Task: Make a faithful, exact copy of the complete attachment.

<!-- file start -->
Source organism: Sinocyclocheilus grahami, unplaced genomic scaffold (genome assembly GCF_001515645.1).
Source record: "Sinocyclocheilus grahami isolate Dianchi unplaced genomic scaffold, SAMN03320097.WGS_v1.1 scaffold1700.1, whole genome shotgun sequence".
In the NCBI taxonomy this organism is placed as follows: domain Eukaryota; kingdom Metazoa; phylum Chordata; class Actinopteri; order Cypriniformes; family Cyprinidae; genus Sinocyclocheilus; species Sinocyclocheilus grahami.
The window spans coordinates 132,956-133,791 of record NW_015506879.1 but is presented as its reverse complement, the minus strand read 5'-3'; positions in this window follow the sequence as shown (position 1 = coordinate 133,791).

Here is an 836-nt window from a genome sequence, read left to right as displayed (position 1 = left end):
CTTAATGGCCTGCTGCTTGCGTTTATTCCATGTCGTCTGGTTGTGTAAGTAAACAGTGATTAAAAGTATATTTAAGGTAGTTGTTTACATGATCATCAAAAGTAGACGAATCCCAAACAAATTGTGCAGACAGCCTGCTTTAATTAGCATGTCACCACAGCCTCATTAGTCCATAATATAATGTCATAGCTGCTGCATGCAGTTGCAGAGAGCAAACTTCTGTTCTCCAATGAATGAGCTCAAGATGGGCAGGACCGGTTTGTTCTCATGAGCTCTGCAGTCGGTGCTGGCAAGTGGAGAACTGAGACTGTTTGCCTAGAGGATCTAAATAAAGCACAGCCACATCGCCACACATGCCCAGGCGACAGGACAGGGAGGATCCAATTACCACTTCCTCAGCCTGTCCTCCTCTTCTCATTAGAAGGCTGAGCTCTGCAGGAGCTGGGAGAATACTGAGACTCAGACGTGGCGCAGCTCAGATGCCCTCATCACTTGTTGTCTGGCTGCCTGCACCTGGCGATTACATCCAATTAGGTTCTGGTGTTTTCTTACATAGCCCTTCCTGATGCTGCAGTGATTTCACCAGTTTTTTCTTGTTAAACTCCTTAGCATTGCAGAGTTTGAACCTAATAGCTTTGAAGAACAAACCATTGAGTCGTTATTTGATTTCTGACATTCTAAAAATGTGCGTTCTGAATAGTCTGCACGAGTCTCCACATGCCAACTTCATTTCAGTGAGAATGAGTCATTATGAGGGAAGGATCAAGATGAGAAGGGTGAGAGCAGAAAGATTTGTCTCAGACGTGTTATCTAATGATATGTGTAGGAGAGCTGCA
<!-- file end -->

Source organism: Sinocyclocheilus grahami, unplaced genomic scaffold (genome assembly GCF_001515645.1).
Source record: "Sinocyclocheilus grahami isolate Dianchi unplaced genomic scaffold, SAMN03320097.WGS_v1.1 scaffold1700.1, whole genome shotgun sequence".
In the NCBI taxonomy this organism is placed as follows: domain Eukaryota; kingdom Metazoa; phylum Chordata; class Actinopteri; order Cypriniformes; family Cyprinidae; genus Sinocyclocheilus; species Sinocyclocheilus grahami.
The window spans coordinates 132,956-133,791 of record NW_015506879.1 but is presented as its reverse complement, the minus strand read 5'-3'; positions in this window follow the sequence as shown (position 1 = coordinate 133,791).

Here is an 836-nt window from a genome sequence, read left to right as displayed (position 1 = left end):
CTTAATGGCCTGCTGCTTGCGTTTATTCCATGTCGTCTGGTTGTGTAAGTAAACAGTGATTAAAAGTATATTTAAGGTAGTTGTTTACATGATCATCAAAAGTAGACGAATCCCAAACAAATTGTGCAGACAGCCTGCTTTAATTAGCATGTCACCACAGCCTCATTAGTCCATAATATAATGTCATAGCTGCTGCATGCAGTTGCAGAGAGCAAACTTCTGTTCTCCAATGAATGAGCTCAAGATGGGCAGGACCGGTTTGTTCTCATGAGCTCTGCAGTCGGTGCTGGCAAGTGGAGAACTGAGACTGTTTGCCTAGAGGATCTAAATAAAGCACAGCCACATCGCCACACATGCCCAGGCGACAGGACAGGGAGGATCCAATTACCACTTCCTCAGCCTGTCCTCCTCTTCTCATTAGAAGGCTGAGCTCTGCAGGAGCTGGGAGAATACTGAGACTCAGACGTGGCGCAGCTCAGATGCCCTCATCACTTGTTGTCTGGCTGCCTGCACCTGGCGATTACATCCAATTAGGTTCTGGTGTTTTCTTACATAGCCCTTCCTGATGCTGCAGTGATTTCACCAGTTTTTTCTTGTTAAACTCCTTAGCATTGCAGAGTTTGAACCTAATAGCTTTGAAGAACAAACCATTGAGTCGTTATTTGATTTCTGACATTCTAAAAATGTGCGTTCTGAATAGTCTGCACGAGTCTCCACATGCCAACTTCATTTCAGTGAGAATGAGTCATTATGAGGGAAGGATCAAGATGAGAAGGGTGAGAGCAGAAAGATTTGTCTCAGACGTGTTATCTAATGATATGTGTAGGAGAGCTGCA